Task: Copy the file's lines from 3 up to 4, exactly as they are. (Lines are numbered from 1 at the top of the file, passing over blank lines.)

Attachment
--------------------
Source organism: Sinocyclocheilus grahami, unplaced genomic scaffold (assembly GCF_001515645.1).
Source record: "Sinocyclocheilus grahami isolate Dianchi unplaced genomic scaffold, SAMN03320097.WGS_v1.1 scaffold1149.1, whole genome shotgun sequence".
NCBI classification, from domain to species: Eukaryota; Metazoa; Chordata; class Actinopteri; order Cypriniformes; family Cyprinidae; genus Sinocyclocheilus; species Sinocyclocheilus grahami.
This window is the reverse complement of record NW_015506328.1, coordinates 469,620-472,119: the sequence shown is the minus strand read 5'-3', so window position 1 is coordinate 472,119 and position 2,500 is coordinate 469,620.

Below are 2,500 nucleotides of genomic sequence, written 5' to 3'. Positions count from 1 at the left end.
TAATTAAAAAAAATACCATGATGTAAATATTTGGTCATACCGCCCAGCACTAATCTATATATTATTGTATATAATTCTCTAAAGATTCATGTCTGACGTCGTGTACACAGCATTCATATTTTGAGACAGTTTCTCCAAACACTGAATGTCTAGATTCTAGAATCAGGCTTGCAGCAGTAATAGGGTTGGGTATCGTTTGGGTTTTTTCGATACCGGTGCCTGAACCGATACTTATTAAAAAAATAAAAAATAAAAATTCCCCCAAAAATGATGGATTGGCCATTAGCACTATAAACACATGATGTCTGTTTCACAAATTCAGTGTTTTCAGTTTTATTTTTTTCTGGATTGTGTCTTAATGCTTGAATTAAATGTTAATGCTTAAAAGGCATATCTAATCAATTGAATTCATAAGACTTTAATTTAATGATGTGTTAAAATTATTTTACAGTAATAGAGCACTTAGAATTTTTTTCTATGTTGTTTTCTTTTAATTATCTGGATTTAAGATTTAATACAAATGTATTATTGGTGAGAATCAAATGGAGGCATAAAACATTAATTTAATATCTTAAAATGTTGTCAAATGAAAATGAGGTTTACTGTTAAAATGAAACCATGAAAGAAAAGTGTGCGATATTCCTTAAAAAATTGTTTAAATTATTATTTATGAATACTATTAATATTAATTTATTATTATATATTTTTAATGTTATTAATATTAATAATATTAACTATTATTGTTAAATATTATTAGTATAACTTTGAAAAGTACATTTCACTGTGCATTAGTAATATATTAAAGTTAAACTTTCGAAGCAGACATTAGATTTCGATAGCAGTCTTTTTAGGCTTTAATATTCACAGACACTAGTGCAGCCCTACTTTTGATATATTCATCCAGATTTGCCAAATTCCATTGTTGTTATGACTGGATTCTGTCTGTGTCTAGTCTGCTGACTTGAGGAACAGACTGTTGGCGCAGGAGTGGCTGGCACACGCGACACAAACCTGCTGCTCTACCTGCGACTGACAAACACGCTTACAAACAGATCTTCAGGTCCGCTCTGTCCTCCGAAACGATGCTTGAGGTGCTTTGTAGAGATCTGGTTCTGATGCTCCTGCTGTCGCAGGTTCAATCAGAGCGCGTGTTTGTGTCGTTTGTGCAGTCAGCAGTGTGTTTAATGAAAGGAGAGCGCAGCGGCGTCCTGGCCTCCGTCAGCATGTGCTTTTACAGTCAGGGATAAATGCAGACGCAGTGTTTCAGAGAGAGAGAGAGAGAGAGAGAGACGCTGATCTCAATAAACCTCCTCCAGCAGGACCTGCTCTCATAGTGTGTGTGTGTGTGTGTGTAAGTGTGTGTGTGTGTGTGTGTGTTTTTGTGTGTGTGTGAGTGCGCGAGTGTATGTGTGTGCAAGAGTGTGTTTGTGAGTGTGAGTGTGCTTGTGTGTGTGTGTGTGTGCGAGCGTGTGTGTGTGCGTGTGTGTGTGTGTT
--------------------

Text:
NCBI classification, from domain to species: Eukaryota; Metazoa; Chordata; class Actinopteri; order Cypriniformes; family Cyprinidae; genus Sinocyclocheilus; species Sinocyclocheilus grahami.
This window is the reverse complement of record NW_015506328.1, coordinates 469,620-472,119: the sequence shown is the minus strand read 5'-3', so window position 1 is coordinate 472,119 and position 2,500 is coordinate 469,620.